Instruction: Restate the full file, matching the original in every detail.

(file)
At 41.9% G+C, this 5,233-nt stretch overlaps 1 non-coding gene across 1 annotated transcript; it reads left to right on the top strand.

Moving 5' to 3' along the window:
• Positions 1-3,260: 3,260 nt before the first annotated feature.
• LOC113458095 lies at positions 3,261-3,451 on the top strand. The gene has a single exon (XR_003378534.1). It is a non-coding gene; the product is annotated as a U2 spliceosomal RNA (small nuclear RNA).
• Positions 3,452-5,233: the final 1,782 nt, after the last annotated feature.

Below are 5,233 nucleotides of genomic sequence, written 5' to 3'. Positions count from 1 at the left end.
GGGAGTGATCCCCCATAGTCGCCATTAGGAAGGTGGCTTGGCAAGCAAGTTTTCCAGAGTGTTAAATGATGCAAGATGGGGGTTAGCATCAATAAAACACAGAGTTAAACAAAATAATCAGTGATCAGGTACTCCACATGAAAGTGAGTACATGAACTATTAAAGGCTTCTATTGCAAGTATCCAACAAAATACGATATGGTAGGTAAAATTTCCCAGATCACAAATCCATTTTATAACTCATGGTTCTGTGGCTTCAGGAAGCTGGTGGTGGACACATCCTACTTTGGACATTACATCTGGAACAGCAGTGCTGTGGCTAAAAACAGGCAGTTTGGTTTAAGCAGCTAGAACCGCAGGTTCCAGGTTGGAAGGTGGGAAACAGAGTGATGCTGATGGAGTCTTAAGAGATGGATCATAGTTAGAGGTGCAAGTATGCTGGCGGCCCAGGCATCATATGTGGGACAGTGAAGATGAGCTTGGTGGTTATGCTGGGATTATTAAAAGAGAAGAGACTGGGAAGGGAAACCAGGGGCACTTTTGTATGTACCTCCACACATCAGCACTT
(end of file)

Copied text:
At 41.9% G+C, this 5,233-nt stretch overlaps 1 non-coding gene across 1 annotated transcript; it reads left to right on the top strand.

Moving 5' to 3' along the window:
• Positions 1-3,260: 3,260 nt before the first annotated feature.
• LOC113458095 lies at positions 3,261-3,451 on the top strand. The gene has a single exon (XR_003378534.1). It is a non-coding gene; the product is annotated as a U2 spliceosomal RNA (small nuclear RNA).
• Positions 3,452-5,233: the final 1,782 nt, after the last annotated feature.

Below are 5,233 nucleotides of genomic sequence, written 5' to 3'. Positions count from 1 at the left end.
GGGAGTGATCCCCCATAGTCGCCATTAGGAAGGTGGCTTGGCAAGCAAGTTTTCCAGAGTGTTAAATGATGCAAGATGGGGGTTAGCATCAATAAAACACAGAGTTAAACAAAATAATCAGTGATCAGGTACTCCACATGAAAGTGAGTACATGAACTATTAAAGGCTTCTATTGCAAGTATCCAACAAAATACGATATGGTAGGTAAAATTTCCCAGATCACAAATCCATTTTATAACTCATGGTTCTGTGGCTTCAGGAAGCTGGTGGTGGACACATCCTACTTTGGACATTACATCTGGAACAGCAGTGCTGTGGCTAAAAACAGGCAGTTTGGTTTAAGCAGCTAGAACCGCAGGTTCCAGGTTGGAAGGTGGGAAACAGAGTGATGCTGATGGAGTCTTAAGAGATGGATCATAGTTAGAGGTGCAAGTATGCTGGCGGCCCAGGCATCATATGTGGGACAGTGAAGATGAGCTTGGTGGTTATGCTGGGATTATTAAAAGAGAAGAGACTGGGAAGGGAAACCAGGGGCACTTTTGTATGTACCTCCACACATCAGCACTT